Classical music writer Geoff Read gives his verdict on the show after it was performed at Birmingham Hippodrome:
If you ever wondered what happened to the engaging Sevillian barber following his enterprises with Rossini and his marriage as fêted by Mozart, then Welsh National Opera may have your answer. Playwright Beaumarchais supplied the original final instalment of Figaro's biography in La Mère coupable (The Guilty Mother); then along came Horvárth in 1936 with Figaro läßt sich scheiden (Figaro Gets a Divorce).
Now WNO's Artistic Director David Pountney has penned his own 21st century version, combining bits from the French polymath and the Austro-Hungarian dramatist, merging them with his own individualistic reading. Together with composer Elena Langer and the WNO production team, they have created a compelling piece of musical theatre – Figaro Gets a Divorce.
Themed seasons are becoming a habit with Pountney and WNO and this Spring sees The Barber of Seville and The Marriage of Figaro grouped under the label Figaro Forever. With such a flamboyant character as this fixer-factotum, it's an inspired model, although taking in the operas in three successive evenings as their tour-schedule demands, is a somewhat taxing programme.
Each composition does stand-alone, but full appreciation of the Pountney-Langer interpretation benefits greatly with knowledge of the previous Figaro storylines. I caught up with its first tour outing at Birmingham Hippodrome on March 3.
Pountney also directs his creation, setting it amidst an unspecified twentieth century revolution. Essentially dark, there are lighter moments, like after the Major denounces the Almaviva clan to the authorities they take flight for the second time, forming themselves into a piston-moving train complete with Vettriano umbrellas – but this is hardly side-splitting.
Much of the prevailing starkness comes from the designs of the amazing 91 years-young Ralph Koltai, his panels (softly lit by Linus Fellbom) seamlessly creating, dividing or confining the stage space in sympathy with both character reflection and narrative consequence. Impressionistic images were rife – from the initial cleft-in-heart shape that served as prologue, to the oppressive Soviet-style propaganda billboards.
Backdrops complimented shifts in locality: a castle (once the Almaviva home, later an asylum), a bleak mountain border, a comfy hotel and some sparse lodgings, a night club and a barber's salon. Sue Blane's costumes complemented too, for example, the Countess now no longer a well-to-do aristocrat, is dowdy yet surprisingly still hanging on to her class issues of two centuries past with her domestic Susanna.
However, Figaro's wife, having gone off with The Cherub (Cherubino didn't die in battle) and become pregnant, her wardrobe becomes bedraggled, reduced to slaving over an ironing board. With so much toing and froing in overcoats that other props inevitably include suitcases.
Figaro Gets A Divorce is part of the Forever Figaro season
Whatever the situation, Langer's eclectic and predominantly tonal music matches mood. Although written for the same orchestral instruments as the Mozart forerunner, the full complement rarely combine and when they do (such as when the Countess stands up to the Major) the WNO orchestra, under conductor Justin Brown, enhance the drama, producing some tense and sumptuously energetic sounds.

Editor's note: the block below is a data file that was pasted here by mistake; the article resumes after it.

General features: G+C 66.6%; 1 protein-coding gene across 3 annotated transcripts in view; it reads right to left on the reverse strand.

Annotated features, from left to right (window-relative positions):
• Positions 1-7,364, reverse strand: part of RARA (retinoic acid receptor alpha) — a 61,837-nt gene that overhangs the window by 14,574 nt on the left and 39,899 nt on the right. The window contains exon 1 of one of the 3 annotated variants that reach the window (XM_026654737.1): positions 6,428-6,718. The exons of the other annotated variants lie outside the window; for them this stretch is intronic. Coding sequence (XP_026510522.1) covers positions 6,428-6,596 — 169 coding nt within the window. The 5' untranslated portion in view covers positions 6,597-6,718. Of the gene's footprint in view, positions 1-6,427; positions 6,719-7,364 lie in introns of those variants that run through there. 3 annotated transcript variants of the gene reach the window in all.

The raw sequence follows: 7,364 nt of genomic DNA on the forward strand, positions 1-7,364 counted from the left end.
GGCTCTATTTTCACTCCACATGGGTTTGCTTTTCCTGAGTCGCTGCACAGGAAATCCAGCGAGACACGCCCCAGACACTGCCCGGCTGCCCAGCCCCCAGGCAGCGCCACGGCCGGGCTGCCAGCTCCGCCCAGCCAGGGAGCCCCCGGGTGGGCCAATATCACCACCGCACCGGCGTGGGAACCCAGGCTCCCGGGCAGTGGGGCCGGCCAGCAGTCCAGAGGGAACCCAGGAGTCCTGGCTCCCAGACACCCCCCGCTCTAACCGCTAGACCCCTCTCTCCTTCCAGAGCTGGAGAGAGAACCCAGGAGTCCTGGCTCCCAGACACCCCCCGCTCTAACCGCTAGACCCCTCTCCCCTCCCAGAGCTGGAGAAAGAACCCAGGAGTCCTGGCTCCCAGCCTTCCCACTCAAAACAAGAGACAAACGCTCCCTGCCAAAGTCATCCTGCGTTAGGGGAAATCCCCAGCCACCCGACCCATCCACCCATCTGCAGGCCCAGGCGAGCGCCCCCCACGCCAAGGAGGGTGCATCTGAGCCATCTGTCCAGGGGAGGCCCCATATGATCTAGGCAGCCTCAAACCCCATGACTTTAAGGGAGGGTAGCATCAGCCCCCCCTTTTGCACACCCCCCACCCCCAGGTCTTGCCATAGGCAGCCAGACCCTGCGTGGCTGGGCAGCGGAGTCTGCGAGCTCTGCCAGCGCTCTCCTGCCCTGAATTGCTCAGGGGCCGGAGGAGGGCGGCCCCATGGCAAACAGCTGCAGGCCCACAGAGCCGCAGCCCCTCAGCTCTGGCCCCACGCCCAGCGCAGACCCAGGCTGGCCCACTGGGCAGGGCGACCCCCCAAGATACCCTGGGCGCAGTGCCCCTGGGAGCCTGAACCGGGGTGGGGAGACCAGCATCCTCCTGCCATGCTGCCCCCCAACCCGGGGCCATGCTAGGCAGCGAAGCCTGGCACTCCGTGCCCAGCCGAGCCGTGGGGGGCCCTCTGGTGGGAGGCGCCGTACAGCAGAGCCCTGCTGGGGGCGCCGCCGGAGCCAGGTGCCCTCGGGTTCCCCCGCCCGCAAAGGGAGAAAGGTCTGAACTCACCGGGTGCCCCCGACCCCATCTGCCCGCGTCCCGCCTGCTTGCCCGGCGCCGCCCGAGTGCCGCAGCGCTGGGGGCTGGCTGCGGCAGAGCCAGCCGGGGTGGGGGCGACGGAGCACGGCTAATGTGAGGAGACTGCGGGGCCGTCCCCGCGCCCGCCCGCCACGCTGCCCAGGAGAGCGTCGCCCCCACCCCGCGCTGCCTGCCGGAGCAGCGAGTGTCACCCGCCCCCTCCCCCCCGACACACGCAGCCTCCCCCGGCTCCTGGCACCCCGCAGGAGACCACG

Three key instrumental additions stood out for me. The flexatone plus other high pitched percussion create an atmospherically bright sound, such as to accompany the opening flight of the émigrés. Then there's the shrill of the train whistle which backs up the bolting Almavivas' escape from the establishment; and finally the accordion of Karen Street contributes a jazzy rhythm to the cabaret number.
The lower strings also figure sonorously at tender moments, while the piano adds warmth to the finale. Vocal lines are colourful too, although not every syllable is crystal but surtitles fill in the gaps.
WNO field a strong team of singers and taking the deserved final bow at curtain call is Marie Arnet, superbly characterising the evolving dispositions of Susanna - unfulfilled motherhood, racy floorshow entertainer, harassed skivvy and convincing reconciler.
Figaro's collapse in self-esteem is well handled by David Stout while Mark Stone as the Count inverts from toff to contemptible having gambled the remains of his money away. Elizabeth Watts does brilliantly as the Countess, first radiating despondency in 'How much further can we fall?'.
The closing duet of Watts and Stone, following their joint decision to stay and 'face the music' together with their 'Goodbyes' to the family, provides an exquisite finale.
A latter-day Basilio, The Major of Alan Oke treats his captives with disdain as his 'Racketeering Song' proves, but despite a degree of creepiness as the Revolutionary Inspector, I thought his part demanded more menace.
Countertenor Andrew Watts as The Cherub accomplishes a convincing transvestite change from hostess (of his bar with its clever slogan Mi fa palpitar, another aria reference to Mozart) to womaniser to cynic, with aplomb. Serafin (Naomi O'Connell) and Angelika (Rhian Lois) delightfully sing the obligatory operatic love duet 'My little sweeting' while the sextets of the whole family show how Rossini's application of this ensemble mode can be updated.
But, despite the title, Figaro does not get a divorce as he and Susanna soldier on along with the second generation Almavivas and Susanna's unborn child.